Not every juice is prepared as simply as cutting open an orange and freshly squeezing the liquid out of the pulp at your kitchen table. Minimally processed juices that are sold commercially undergo high-pressure processing (HPP) to reduce the number of microorganisms through application of pressure without heat. Through HPP, juices are able to maintain nutritional benefits and have a longer shelf life. Catherine Rolfe (M.S. FST ’16; FdSN Ph.D. student) was honored with a 2019 J. Mac Goepfert Developing Scientists Award from the International Association for Food Protection Foundation for her technical presentation on research she conducted comparing HPP inactivation of three common pathogens of concern, namely, E. coli O157:H7, L. monocytogenes, and Salmonella spp.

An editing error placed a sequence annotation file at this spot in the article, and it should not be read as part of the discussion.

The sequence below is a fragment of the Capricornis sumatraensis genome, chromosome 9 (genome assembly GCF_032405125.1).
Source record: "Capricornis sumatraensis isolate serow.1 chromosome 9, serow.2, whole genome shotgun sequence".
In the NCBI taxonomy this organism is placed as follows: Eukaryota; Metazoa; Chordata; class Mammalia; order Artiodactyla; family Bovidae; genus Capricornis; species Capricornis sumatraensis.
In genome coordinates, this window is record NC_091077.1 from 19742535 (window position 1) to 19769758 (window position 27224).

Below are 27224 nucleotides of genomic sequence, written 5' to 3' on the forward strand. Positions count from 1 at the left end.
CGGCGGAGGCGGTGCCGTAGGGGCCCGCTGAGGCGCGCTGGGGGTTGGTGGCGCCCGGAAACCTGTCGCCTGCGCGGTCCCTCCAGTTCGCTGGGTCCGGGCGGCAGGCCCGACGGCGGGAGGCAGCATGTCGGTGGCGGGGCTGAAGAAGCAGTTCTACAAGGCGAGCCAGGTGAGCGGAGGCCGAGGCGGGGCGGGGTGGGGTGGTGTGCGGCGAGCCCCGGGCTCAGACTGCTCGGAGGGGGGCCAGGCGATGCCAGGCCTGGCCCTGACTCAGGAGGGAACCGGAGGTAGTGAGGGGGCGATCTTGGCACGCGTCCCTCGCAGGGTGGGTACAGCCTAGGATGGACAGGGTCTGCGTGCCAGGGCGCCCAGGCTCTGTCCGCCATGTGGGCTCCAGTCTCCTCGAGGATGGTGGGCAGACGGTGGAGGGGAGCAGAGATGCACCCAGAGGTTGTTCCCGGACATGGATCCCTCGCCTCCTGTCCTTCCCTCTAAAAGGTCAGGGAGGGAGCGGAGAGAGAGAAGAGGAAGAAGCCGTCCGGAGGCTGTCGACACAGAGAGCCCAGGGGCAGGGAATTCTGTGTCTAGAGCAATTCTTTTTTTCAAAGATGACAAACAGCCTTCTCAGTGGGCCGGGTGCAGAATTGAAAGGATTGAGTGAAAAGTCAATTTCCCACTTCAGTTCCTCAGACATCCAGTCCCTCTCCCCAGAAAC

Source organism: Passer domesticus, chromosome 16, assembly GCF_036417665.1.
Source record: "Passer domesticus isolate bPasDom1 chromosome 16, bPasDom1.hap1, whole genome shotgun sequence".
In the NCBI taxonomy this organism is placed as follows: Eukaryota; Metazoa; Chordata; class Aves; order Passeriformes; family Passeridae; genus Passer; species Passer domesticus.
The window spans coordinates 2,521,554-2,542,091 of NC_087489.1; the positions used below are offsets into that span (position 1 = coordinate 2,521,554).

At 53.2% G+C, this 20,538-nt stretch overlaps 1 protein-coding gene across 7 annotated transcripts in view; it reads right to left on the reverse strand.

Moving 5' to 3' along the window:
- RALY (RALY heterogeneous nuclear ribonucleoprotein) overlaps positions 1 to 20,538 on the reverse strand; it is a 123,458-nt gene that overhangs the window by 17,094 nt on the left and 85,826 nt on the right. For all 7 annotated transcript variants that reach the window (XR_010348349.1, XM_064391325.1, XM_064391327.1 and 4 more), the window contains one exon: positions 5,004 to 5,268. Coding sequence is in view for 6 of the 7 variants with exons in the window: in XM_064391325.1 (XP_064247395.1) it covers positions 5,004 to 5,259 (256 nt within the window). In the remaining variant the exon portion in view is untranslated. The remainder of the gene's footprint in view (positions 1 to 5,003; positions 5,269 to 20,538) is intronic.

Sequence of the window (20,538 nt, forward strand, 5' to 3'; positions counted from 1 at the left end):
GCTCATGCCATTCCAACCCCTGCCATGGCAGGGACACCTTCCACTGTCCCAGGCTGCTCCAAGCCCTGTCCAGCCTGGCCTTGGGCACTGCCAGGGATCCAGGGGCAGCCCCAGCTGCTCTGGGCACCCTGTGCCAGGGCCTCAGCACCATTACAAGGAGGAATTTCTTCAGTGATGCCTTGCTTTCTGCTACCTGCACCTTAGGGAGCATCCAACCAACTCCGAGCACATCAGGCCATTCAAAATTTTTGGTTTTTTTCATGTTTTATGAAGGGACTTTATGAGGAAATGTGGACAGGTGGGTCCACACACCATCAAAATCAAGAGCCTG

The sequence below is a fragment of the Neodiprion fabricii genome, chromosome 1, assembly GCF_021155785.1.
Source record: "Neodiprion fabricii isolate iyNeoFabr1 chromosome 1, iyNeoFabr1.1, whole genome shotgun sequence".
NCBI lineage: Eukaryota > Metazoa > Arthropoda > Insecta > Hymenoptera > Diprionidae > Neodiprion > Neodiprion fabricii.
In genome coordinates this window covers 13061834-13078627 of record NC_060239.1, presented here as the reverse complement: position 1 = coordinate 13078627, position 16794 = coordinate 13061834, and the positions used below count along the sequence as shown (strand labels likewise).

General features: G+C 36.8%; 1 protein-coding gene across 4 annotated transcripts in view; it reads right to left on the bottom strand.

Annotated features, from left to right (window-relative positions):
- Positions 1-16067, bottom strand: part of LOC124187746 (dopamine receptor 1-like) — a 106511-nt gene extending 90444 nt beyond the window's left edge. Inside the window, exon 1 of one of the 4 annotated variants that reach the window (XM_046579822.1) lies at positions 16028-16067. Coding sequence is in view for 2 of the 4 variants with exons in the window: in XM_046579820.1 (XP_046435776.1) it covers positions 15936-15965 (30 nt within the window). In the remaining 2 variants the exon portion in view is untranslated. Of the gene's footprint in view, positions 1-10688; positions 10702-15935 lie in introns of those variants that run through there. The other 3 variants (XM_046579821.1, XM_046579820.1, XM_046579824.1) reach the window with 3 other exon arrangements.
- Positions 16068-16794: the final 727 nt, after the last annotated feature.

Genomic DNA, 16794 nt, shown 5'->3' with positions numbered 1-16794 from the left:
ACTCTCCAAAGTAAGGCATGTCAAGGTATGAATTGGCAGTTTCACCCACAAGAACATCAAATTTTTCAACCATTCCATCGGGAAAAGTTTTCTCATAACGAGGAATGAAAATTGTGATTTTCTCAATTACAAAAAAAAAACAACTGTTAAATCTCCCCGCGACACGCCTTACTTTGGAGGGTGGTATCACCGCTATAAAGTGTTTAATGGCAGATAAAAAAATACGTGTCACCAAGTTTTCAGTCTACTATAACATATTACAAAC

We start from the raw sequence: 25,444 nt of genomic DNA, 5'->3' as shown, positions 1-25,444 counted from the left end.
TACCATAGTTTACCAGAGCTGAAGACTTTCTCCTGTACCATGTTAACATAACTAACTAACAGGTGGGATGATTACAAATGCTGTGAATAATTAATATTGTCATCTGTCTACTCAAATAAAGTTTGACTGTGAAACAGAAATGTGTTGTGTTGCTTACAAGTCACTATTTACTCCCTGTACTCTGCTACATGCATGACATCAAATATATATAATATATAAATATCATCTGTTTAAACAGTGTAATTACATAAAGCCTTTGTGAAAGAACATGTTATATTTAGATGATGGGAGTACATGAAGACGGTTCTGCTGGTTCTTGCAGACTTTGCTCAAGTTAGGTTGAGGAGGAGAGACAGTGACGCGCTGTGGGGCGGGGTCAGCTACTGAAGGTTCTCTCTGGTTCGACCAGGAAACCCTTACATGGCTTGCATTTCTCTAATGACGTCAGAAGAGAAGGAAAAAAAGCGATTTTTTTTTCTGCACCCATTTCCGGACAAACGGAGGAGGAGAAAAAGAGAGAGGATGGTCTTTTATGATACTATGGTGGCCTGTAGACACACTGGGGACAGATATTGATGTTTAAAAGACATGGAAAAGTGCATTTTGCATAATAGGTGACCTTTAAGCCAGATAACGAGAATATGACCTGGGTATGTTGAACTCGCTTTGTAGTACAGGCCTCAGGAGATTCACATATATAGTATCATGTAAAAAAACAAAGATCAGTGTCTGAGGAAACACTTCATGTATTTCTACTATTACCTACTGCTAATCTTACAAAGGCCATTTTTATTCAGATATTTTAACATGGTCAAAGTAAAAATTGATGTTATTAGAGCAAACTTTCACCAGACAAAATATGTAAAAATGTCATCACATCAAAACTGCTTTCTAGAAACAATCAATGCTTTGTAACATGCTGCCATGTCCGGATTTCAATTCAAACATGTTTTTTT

Rolfe, who placed third in the competition and whose doctoral project focuses on developing validation guidelines for high-pressure processed juices in relation to microbial safety, says that there is currently no consensus among industry, academia, and government on a standardized validation protocol related to HPP juices. She is collaborating with Associate Professor of Food Science and Nutrition Alvin Lee, School of Applied Technology, and United States Food and Drug Administration scientists Nathan Anderson and Glenn Black to further investigate the bacterial isolates for pressure resistance/sensitivity and adaptability to various juice matrices.
“Being involved with research that is meaningful and stimulating helps me to stay interested and motivated toward broadening my knowledge in my field,” she says, noting that her internship as a food safety microbiologist determined her food science and nutrition career path.